THE Federal Government has
thrown its weight behind a Queensland Government bid to have the Finks
outlaw motorcycle gang declared a criminal organisation.
The move comes as outlaw bikies strengthen their stranglehold on the Gold Coast, with the opening of a Hells Angels' clubhouse at Burleigh Heads expected within days.
Police have stepped up patrols in the area and warned of increased tension between the Finks and Hells Angels.
"The new clubhouse in Burleigh realistically has got to be considered a prime target," senior police have warned. "No one wants the Hells Angels on the Gold Coast."
The Finks have been hamstrung to stop the Hells Angels push into the city, with the club launching a landmark challenge to prevent the Gold Coast chapter and an associated company being declared criminal organisations under Queensland's three-year-old anti-bikie laws.
In a surprise, last-minute move, the Federal Government has lodged submissions endorsing the state's case.
It is the first time the Federal Solicitor-General has intervened in High Court challenges against anti-bikie laws.
The 20-page submission was prepared by Acting Solicitor-General Justin Gleeson, SC.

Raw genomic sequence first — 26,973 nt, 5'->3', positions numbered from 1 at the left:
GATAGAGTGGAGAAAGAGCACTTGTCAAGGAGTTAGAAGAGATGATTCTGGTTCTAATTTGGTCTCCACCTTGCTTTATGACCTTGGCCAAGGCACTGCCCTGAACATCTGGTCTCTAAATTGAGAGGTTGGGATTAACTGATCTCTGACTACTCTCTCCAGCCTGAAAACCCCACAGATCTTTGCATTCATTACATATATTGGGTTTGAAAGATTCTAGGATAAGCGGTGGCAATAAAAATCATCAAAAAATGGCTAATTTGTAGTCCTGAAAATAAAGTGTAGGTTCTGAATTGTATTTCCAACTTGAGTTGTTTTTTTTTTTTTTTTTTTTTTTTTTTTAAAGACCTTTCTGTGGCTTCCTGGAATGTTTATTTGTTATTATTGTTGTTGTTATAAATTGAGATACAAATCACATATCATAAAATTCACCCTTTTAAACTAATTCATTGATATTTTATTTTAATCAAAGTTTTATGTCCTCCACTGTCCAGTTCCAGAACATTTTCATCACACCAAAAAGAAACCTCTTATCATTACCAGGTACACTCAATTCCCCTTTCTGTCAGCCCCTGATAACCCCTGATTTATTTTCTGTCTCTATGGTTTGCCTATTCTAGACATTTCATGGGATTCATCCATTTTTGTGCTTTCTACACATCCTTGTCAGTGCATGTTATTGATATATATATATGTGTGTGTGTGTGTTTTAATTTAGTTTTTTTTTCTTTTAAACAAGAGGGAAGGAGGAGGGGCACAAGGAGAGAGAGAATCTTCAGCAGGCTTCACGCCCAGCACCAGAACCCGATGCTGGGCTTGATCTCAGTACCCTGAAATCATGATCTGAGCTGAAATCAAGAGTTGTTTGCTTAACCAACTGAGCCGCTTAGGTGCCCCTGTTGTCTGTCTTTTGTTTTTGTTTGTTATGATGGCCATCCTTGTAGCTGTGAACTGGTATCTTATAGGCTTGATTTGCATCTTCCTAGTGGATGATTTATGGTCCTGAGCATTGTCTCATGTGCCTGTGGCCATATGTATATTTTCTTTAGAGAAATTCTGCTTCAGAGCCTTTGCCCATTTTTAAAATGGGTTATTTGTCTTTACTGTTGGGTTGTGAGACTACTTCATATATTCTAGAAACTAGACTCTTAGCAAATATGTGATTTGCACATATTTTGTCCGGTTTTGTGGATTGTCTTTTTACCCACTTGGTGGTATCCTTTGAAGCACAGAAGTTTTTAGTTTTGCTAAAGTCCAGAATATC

"The Act's broad objective is to disrupt and restrict the activities of organisations involved in serious, criminal activity and the members and associates of such organisations," he said.
Legal sources said the Federal Government move to support Queensland's Criminal Organisation Act 2009 (Qld) would be "invaluable" in the High Court.
Every state and territory in Australia -- with the exception of the ACT and Tasmania -- have joined the challenge, to be heard by the High Court next week.
If the Finks lose, Queensland's legislation will become a national blueprint in the war against outlaw motorcycle gangs.
The hearing is set down for December 4 and 5, with the Finks represented by leading criminal law firm, Potts Lawyers, and $12,000-a-day Sydney silk, Bret Walker, SC.
In submissions, the powerful legal team has labelled the laws "repugnant" to the judicial process.
It argues sections of the Act are invalid and rely on secret information that cannot be tested by the club or its legal representatives.
The lawyer for the Finks, Bill Potts, said there was national interest in the case because it involved a constitutional challenge.
The High Court is not expected to hand down its decision until early next year.